It should also be clear that God is silent at times so as to strengthen you, purify you and deepen your trust in Him. God’s wisdom and His ways are beyond what we could ever imagine. He is perfect in His love and you must have full confidence in the direction He gives to your life.
As we enter into this notebook, try to believe and live all that you have read so far. It’s one thing to believe it intellectually, it’s quite another thing to believe it with your actions. You must believe in the Mercy of God with your actions. You must let all that you have read take hold of you and direct the way you live. One way to do this is to go back to any reflections that have stood out so far. If something has stood out, be it a particular reflection or a general theme, pay attention to that. The Message of Mercy is broad and all encompassing, but it’s also particular to you. Let the Lord speak directly to you revealing the specific truths that you need to embrace the most.
Reflection 290: Bodily Sufferings Redeemed
Many people enjoy excellent health while others do not. Some experience great physical discomfort in life due to infirmity or old age. Though many look for ways to alleviate this physical discomfort, it must be said that these pains offer an opportunity for grace. First, much grace is won in the life of the person suffering when that suffering is freely embraced. Grace can also be won for the lives of others when physical suffering is offered as a prayer for their good. The way this grace is won is not so much by the suffering itself; rather, it is won through the free choice to embrace that suffering as a sacrifice. This denial of one’s own will becomes an open door to the storehouse of Mercy in Heaven. God smiles upon these physical sacrifices and especially upon the free choice of their embrace. Do not hesitate to allow your physical pains and discomfort to be turned into the Mercy of God for you and for others (See Diary #1428).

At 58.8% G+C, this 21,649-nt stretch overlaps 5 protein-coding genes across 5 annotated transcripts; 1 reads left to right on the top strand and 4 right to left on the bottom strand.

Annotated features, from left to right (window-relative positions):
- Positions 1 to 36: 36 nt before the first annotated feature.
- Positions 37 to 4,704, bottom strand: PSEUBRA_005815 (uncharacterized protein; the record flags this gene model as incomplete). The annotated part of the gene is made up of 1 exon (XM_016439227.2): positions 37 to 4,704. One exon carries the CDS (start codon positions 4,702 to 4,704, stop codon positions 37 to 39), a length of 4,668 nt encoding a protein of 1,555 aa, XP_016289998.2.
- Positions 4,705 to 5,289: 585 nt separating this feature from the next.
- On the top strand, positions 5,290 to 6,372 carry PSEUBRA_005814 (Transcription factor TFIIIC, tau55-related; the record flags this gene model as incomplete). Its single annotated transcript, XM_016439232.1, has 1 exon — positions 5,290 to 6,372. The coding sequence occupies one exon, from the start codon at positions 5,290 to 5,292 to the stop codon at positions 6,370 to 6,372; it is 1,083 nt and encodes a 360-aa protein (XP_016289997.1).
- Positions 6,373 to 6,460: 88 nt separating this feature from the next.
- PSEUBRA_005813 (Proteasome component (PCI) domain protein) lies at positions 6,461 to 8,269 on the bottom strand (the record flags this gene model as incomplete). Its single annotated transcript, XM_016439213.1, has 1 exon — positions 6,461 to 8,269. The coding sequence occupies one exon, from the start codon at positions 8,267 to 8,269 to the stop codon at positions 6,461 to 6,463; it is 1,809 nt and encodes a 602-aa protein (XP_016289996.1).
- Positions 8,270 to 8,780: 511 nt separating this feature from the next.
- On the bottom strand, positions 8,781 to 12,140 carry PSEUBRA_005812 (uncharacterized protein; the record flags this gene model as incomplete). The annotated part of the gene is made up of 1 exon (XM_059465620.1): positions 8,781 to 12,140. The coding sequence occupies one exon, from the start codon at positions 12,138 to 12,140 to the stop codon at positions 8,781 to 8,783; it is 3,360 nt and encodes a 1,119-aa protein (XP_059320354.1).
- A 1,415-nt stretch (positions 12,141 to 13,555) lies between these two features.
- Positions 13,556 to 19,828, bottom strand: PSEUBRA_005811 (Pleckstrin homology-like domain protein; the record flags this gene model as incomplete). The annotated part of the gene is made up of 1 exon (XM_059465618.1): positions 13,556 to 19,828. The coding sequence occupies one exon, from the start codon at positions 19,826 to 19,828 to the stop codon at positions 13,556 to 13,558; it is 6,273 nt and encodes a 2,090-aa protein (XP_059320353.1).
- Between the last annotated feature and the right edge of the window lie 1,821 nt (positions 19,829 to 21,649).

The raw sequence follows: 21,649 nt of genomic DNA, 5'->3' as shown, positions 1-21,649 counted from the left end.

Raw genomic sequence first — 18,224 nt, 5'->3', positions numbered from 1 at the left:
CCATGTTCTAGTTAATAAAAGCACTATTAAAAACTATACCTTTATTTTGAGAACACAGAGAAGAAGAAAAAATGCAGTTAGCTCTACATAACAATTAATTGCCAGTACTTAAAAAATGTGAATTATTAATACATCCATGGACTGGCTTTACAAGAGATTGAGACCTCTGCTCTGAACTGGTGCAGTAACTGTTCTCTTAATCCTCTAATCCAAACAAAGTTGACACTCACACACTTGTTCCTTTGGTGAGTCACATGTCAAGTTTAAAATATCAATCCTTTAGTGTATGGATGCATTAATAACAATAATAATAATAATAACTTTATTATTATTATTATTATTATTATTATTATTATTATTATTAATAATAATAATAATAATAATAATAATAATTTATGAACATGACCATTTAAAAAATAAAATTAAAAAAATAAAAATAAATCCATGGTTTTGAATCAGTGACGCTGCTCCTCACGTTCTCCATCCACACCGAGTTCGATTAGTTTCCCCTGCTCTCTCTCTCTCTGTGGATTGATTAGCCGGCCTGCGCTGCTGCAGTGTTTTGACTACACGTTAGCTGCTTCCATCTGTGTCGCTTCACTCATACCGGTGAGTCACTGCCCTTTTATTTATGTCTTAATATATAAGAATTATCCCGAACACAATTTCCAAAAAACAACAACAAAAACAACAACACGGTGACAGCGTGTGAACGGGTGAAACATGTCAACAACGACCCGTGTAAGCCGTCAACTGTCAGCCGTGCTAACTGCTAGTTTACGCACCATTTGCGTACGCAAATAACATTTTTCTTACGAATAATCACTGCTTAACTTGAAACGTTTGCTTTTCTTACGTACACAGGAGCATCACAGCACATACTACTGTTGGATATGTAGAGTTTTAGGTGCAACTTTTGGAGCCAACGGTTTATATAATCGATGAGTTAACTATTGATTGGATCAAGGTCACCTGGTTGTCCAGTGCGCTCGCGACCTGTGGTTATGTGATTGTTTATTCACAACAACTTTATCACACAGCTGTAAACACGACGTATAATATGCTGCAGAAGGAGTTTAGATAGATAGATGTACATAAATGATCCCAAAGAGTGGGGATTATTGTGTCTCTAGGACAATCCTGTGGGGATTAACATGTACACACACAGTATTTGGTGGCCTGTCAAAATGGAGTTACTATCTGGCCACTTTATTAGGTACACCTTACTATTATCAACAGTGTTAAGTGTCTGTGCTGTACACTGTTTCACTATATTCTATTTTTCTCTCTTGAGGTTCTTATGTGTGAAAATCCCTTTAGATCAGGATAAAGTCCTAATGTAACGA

Do you have physical pain or discomfort in your life? If so, it is normal to look for ways to alleviate it. But reflect upon this deep spiritual truth that your suffering can be transformed into grace. If you doubt this, just look at the Cross. The physical pain our Lord endured may not have matched His interior suffering, but it was part of His perfect Will to offer His physical pain to the Father for the redemption of the world. Do not doubt the value of your free embrace of every pain and discomfort. Give it to God and you will be blessed as others are blessed through this offering.
Lord, I do offer to You, this day, all the pain and discomfort I feel now and will feel in the future. Help me to embrace this suffering with a free embrace. I choose it, dear Lord, and make it my offering to You so that You can transform it into Your Mercy. Jesus, I trust in You.